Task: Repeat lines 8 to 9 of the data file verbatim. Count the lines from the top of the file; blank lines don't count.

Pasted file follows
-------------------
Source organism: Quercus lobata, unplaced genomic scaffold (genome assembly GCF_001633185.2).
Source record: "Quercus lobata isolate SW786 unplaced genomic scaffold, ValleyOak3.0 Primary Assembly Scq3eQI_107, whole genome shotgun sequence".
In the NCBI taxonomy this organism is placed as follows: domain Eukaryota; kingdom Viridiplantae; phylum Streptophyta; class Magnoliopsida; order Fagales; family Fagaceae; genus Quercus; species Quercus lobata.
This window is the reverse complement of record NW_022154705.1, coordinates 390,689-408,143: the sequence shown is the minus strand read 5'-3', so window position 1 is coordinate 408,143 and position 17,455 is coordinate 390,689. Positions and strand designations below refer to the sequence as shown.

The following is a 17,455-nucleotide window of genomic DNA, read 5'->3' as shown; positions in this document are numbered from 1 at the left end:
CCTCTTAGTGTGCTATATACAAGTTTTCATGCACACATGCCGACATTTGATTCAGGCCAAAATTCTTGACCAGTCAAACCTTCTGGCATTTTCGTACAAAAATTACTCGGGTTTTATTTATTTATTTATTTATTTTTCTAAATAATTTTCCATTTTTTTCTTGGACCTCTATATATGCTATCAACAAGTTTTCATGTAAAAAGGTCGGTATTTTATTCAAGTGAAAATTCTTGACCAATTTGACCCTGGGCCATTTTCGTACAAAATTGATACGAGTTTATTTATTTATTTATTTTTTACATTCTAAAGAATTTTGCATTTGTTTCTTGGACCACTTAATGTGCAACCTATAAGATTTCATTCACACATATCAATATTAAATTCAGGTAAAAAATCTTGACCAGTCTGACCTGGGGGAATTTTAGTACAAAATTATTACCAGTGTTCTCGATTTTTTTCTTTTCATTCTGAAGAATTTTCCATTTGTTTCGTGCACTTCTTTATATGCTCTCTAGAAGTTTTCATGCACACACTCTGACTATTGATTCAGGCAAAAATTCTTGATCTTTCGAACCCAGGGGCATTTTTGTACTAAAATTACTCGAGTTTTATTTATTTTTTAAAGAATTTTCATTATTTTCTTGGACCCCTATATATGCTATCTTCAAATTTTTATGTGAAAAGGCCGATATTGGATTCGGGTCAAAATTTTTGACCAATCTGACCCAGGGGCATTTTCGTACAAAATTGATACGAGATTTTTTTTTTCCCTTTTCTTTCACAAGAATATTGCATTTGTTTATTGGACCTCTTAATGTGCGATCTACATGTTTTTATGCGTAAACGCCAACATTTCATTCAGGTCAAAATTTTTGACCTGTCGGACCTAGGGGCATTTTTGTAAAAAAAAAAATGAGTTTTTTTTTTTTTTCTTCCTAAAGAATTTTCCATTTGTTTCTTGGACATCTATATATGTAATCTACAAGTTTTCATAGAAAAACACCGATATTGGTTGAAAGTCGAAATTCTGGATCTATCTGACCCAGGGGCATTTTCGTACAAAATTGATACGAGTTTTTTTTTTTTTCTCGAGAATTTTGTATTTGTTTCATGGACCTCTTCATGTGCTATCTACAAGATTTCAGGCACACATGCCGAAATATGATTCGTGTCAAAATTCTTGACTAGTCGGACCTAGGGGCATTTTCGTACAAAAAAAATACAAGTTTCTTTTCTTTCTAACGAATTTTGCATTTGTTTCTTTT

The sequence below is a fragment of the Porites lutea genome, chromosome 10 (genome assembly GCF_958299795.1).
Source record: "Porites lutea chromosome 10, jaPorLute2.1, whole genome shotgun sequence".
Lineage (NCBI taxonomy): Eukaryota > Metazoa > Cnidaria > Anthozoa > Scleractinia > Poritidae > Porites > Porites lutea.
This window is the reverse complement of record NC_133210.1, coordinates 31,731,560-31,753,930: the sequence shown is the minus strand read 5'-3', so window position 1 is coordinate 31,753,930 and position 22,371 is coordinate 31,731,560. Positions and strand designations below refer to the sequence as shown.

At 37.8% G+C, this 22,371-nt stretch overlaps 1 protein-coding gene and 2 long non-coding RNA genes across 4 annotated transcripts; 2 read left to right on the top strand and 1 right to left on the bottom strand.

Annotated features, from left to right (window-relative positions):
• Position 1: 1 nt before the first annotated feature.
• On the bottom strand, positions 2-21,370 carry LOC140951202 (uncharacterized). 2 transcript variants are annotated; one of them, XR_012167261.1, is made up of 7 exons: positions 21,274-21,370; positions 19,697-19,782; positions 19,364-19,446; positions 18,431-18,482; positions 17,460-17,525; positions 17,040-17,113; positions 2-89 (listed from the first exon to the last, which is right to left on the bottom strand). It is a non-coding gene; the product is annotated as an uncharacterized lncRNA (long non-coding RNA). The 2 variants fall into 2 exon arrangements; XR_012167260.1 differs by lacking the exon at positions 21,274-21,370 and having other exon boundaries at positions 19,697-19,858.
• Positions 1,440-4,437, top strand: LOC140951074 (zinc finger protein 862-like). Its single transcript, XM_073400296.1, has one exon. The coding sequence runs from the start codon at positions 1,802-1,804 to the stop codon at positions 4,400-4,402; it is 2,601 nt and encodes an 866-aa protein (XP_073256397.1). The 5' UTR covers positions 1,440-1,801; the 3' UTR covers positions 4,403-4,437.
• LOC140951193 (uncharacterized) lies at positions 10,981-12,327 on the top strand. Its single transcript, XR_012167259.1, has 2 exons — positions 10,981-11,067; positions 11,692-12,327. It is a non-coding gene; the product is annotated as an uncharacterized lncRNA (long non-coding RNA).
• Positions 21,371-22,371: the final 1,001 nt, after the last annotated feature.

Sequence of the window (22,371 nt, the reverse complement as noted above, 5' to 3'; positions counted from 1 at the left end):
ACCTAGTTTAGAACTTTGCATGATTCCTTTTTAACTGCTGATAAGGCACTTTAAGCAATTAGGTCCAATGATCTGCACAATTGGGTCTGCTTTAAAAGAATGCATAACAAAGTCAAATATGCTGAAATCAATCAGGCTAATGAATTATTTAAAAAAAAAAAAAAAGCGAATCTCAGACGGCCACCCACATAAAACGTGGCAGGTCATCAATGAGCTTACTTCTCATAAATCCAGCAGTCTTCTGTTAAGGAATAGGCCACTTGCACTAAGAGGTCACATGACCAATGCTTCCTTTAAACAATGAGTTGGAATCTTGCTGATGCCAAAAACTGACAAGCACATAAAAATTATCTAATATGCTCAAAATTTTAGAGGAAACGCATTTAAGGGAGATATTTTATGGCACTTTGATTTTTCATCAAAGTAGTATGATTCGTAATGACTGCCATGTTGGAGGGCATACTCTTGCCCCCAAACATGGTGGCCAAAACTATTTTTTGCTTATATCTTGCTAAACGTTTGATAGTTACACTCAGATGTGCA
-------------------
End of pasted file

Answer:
Source record: "Porites lutea chromosome 10, jaPorLute2.1, whole genome shotgun sequence".
Lineage (NCBI taxonomy): Eukaryota > Metazoa > Cnidaria > Anthozoa > Scleractinia > Poritidae > Porites > Porites lutea.